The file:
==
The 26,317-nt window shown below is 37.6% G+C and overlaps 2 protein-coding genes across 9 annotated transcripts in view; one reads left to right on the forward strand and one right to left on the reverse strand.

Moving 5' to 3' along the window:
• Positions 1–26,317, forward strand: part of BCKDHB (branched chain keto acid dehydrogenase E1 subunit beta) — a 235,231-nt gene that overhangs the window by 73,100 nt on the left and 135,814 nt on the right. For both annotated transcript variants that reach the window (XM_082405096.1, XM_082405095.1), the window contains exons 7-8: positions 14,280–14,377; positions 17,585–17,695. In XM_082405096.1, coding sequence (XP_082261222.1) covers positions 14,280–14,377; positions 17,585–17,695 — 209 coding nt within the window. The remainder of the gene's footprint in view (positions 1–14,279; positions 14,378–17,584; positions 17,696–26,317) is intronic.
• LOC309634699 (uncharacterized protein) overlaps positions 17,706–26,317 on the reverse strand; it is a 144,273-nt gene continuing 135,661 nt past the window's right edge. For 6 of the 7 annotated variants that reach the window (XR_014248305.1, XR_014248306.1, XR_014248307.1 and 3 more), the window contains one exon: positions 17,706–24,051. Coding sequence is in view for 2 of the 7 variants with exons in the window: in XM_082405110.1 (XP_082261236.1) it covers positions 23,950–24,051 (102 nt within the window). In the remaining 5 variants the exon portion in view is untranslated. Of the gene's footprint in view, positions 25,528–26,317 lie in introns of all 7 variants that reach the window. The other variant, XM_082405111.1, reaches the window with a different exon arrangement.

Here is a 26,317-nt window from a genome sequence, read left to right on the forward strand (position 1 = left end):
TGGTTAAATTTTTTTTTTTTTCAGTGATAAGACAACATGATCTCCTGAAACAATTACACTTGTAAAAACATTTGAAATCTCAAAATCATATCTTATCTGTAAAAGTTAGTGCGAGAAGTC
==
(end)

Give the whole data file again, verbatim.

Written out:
The 26,317-nt window shown below is 37.6% G+C and overlaps 2 protein-coding genes across 9 annotated transcripts in view; one reads left to right on the forward strand and one right to left on the reverse strand.

Moving 5' to 3' along the window:
• Positions 1–26,317, forward strand: part of BCKDHB (branched chain keto acid dehydrogenase E1 subunit beta) — a 235,231-nt gene that overhangs the window by 73,100 nt on the left and 135,814 nt on the right. For both annotated transcript variants that reach the window (XM_082405096.1, XM_082405095.1), the window contains exons 7-8: positions 14,280–14,377; positions 17,585–17,695. In XM_082405096.1, coding sequence (XP_082261222.1) covers positions 14,280–14,377; positions 17,585–17,695 — 209 coding nt within the window. The remainder of the gene's footprint in view (positions 1–14,279; positions 14,378–17,584; positions 17,696–26,317) is intronic.
• LOC309634699 (uncharacterized protein) overlaps positions 17,706–26,317 on the reverse strand; it is a 144,273-nt gene continuing 135,661 nt past the window's right edge. For 6 of the 7 annotated variants that reach the window (XR_014248305.1, XR_014248306.1, XR_014248307.1 and 3 more), the window contains one exon: positions 17,706–24,051. Coding sequence is in view for 2 of the 7 variants with exons in the window: in XM_082405110.1 (XP_082261236.1) it covers positions 23,950–24,051 (102 nt within the window). In the remaining 5 variants the exon portion in view is untranslated. Of the gene's footprint in view, positions 25,528–26,317 lie in introns of all 7 variants that reach the window. The other variant, XM_082405111.1, reaches the window with a different exon arrangement.

Here is a 26,317-nt window from a genome sequence, read left to right on the forward strand (position 1 = left end):
TGGTTAAATTTTTTTTTTTTTCAGTGATAAGACAACATGATCTCCTGAAACAATTACACTTGTAAAAACATTTGAAATCTCAAAATCATATCTTATCTGTAAAAGTTAGTGCGAGAAGTC